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GreenPark Sports wants to be a bridge between sports and games, with a focus on providing a social community for sports and esports fans. It’s an unusual position for Castle, who has 39 years of experience making triple-A games. But in an interview, he said he was excited about the opportunity to try new things.
“It’s really about having a social space where we can connect fans, to the teams, and also to products and partners that fans might be interested in exploring,” Castle said. “I’m really impressed by how far the team has come in such a short period of time.”
In January, the Los Angeles company said it was opening early access for a free-to-play social community for fans of Riot Games’ League of Legends game. GreenPark also creates minigames on its site for fans, creating mobile games and social experiences geared toward engagement.
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GreenPark Sports also signed a multiyear global partnership with the National Basketball Players Association (NBPA) to feature official NBA player gear and more in the game. GreenPark Sports is offering live social experiences, where fans can explore the dedicated LCS (League of Legends Championship Series) Land and engage in in-app competitions. Those include LCS watch parties, prediction battles for LCS matches, and dance battles with avatars.
Castle said that the watch party for League of Legends tournaments is a popular feature for GreenPark, as it gives fans a chance to share an online viewing experience with other fans.
“I really like the idea of this the central space,” Castle said. “As far as ideas for games, we have tons of ideas for activities. I think of them as mini games or even micro games. It’s a place where you can go to really exercise your knowledge. We have other things like a dance off that is just for fun.”
Life at Amazon
Castle was most recently at Amazon’s game division, which last year launched the ill-fated Crucible. That game debuted without a large-scale beta test and came out in the middle of the pandemic at the same time that Riot Games launched Valorant. Amazon took five years to make Crucilble, and Castle joined in 2017 after work had already begun. He ran Amazon’s Relentless Studios in Seattle until March.
Castle left after the game was shut down, and Bloomberg wrote a story about Amazon’s struggles to make games despite high-profile leaders like Castle. But Castle said in our interview he was proud of the work the team did and believed Amazon has gathered some amazing talent to make games.
“I love the company (Amazon), the culture there is amazing,” Castle said. “And I’ll forever be grateful for the opportunity there. I’ve advised GreenPark for several years. And the opportunity has finally gotten to a point where it’s really rocking and rolling. And it’s a good opportunity for me to jump in and help get us to the vision.”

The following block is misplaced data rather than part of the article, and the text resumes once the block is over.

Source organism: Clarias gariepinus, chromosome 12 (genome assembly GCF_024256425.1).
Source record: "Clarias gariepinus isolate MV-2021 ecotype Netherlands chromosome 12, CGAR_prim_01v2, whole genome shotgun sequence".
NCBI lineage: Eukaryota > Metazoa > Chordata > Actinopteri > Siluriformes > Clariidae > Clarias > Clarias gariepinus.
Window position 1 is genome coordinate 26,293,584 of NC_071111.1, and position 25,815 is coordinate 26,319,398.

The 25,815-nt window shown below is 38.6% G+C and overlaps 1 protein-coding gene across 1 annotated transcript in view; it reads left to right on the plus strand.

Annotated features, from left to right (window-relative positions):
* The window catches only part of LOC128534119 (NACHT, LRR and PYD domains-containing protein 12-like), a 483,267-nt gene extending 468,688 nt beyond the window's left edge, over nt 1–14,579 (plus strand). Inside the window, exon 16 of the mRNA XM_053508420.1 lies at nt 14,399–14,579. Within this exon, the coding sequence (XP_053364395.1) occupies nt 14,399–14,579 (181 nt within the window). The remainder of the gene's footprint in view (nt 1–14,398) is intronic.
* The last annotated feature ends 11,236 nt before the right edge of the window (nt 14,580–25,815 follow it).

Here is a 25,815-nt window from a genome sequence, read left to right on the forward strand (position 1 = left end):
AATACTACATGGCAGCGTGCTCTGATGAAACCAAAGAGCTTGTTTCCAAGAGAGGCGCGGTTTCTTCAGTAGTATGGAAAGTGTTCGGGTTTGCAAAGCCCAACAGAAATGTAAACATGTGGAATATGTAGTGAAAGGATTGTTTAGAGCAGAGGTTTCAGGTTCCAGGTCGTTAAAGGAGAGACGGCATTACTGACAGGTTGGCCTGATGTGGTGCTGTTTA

He said he had no criticism of Amazon, left on good terms, and looks forward to the games that are coming out.
A long career
Besides Amazon, Castle also worked at Kixeye, where he spearheaded the creation of War Commander: Rogue Assault, a mobile strategy game that debuted in 2016. This helped make Kixeye an acquisition target, and in 2019, Stillfront did so for $90 million.
Castle started his career in 1982. In 1985, he cofounded Westwood Studios in Las Vegas with Brett Sperry. That company created more than 100 games, including the top-selling Command & Conquer, Steven Spielberg’s Boom Blox, and original licensed games for The Lord of the Rings. I was a big fan of Westwood’s Dune II, the first big hit in real-time strategy. Electronic Arts acquired Westwood Studios in 1998, and the publisher shut down it down in 2003.
Castle went on the work at Instant Action, Zynga, and Shuffle Master. Castle has received dozens of industry honors and awards for technology, art and management. He received a BAFTA award for Boom Blox, and he is the second individual in the computer game industry to have been honored with the Game Developer Associations lifetime achievement award (1999), and received the Industry Icon Award at The Game Awards.
Castle said he sees GreenPark Sports as the future of fandom.
“I’m working closely with the CEO to ensure that we fulfill the vision of a game, or really an app, that’s aimed and geared toward fans,” Castle said. “GreenPark is basically a virtual place where fans can express their fandom and immediately become part of a community. So think of think of it as like a virtual sports bar. We actually have a lot of meta activities that we’re adding that allows you to express how much of a fan you are, we have a prediction model. And they’re the ones who predict outcomes of of the next matches, lots of gear and stuff like that with tons of partners.”
GreenPark Sports CEO Ken Martin met Castle two years ago and brought him aboard as an adviser. Martin, who is speaking at our GamesBeat Summit 2021 conference on April 28 and April 29, said in a statement that Castle’s advice has been invaluable and he’s excited about bringing Castle on board full time.
“This is really more like a social platform with activities that are meant to be able to celebrate your knowledge as a fan,” Castle said.
GreenPark Sports was founded in 2018 by Martin, YouTube cofounder Chad Hurley, and Zappos cofounder Nick Swinmurn. GreenPark has raised $22.5 million and it has 70 employees.
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